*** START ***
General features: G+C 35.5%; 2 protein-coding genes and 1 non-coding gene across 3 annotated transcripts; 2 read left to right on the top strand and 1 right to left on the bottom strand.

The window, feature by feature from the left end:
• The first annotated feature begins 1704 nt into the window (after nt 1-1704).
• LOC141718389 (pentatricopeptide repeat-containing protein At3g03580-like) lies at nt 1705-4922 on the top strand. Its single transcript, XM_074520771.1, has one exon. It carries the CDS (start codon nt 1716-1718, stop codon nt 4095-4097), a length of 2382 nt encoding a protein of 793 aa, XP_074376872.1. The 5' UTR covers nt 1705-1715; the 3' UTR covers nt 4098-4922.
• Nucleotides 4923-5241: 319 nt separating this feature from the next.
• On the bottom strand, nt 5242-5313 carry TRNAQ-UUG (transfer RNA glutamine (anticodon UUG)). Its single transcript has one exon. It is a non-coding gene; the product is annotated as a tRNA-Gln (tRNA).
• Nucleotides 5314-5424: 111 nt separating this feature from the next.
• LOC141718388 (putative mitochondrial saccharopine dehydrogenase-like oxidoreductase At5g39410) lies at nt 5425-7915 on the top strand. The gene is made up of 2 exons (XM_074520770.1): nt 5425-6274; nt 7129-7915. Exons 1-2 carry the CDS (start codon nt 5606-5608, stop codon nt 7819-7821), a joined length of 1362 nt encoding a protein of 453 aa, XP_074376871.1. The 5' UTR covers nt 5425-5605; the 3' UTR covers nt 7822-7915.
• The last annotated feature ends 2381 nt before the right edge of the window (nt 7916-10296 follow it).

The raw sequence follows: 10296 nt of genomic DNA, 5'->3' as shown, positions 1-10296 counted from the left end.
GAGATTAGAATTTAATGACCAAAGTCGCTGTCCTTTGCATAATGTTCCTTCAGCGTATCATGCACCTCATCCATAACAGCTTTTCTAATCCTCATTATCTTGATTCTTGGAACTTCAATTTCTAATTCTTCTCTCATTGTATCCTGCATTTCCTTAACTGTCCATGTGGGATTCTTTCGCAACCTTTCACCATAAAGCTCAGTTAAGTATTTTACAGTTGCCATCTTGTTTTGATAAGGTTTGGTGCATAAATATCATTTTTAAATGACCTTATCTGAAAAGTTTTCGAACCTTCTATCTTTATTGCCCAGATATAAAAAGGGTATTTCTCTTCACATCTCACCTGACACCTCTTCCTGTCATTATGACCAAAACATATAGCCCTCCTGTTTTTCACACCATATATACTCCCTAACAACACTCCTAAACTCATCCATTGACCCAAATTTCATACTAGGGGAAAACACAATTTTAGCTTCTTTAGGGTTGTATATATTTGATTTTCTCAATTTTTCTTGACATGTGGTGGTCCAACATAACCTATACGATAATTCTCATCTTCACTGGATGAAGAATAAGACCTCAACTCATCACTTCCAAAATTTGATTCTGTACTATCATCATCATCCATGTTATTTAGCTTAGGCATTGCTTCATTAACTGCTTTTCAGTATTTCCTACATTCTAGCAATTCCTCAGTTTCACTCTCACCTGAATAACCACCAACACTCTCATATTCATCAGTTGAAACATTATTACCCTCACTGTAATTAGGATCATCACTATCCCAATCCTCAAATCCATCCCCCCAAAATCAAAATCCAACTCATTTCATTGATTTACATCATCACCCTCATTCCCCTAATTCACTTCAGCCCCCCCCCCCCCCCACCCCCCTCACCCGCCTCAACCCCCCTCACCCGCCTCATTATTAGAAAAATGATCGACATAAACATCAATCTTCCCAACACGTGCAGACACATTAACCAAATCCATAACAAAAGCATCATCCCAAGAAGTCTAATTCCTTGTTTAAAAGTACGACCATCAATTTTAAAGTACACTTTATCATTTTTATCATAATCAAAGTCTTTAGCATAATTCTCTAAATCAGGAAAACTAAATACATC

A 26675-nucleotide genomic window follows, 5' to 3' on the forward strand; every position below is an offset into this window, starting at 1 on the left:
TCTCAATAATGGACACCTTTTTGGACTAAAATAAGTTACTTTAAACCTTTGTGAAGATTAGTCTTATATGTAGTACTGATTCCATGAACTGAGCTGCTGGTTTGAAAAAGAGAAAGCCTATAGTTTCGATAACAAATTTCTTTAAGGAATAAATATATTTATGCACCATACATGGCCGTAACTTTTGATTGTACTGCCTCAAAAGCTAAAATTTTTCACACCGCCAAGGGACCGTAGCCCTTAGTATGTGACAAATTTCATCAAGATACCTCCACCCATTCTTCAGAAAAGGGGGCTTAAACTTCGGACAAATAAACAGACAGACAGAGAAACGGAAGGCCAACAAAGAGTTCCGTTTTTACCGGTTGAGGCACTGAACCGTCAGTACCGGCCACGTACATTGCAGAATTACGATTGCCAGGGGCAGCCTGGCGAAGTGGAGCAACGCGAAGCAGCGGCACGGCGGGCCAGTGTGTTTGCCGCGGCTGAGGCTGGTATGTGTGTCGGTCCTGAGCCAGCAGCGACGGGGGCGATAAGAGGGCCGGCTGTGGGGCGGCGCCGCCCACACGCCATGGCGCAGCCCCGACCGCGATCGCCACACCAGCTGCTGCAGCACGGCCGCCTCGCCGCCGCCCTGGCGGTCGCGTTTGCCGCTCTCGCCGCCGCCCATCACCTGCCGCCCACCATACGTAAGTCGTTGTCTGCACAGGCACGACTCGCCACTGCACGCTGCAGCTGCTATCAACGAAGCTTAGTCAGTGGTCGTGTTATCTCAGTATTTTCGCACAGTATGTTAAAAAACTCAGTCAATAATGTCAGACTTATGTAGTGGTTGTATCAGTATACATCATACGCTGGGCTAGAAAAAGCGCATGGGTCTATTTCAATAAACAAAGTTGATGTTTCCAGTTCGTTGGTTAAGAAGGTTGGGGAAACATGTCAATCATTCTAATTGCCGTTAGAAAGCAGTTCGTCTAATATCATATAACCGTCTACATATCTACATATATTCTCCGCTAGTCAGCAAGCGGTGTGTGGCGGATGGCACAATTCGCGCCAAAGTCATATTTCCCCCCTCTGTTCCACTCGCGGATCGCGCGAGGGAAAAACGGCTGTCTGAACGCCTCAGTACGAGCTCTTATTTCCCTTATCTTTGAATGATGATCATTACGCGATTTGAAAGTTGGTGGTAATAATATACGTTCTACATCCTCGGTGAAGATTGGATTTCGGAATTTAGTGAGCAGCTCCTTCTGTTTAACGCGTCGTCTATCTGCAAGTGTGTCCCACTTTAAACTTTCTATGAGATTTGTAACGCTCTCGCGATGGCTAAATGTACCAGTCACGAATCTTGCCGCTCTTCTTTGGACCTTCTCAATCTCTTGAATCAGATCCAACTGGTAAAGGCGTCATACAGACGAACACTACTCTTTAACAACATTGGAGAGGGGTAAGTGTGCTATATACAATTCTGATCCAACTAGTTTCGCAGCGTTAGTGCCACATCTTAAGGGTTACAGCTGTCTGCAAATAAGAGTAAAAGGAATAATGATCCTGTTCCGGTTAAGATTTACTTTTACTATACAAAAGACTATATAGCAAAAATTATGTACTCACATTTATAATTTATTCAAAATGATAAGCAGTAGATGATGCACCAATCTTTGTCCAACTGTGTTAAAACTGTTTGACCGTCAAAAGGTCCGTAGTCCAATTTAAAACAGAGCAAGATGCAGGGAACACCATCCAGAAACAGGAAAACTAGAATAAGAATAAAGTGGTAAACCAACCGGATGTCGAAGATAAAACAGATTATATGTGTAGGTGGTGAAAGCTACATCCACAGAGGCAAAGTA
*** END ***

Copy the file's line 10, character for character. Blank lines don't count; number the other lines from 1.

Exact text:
The raw sequence follows: 10296 nt of genomic DNA, 5'->3' as shown, positions 1-10296 counted from the left end.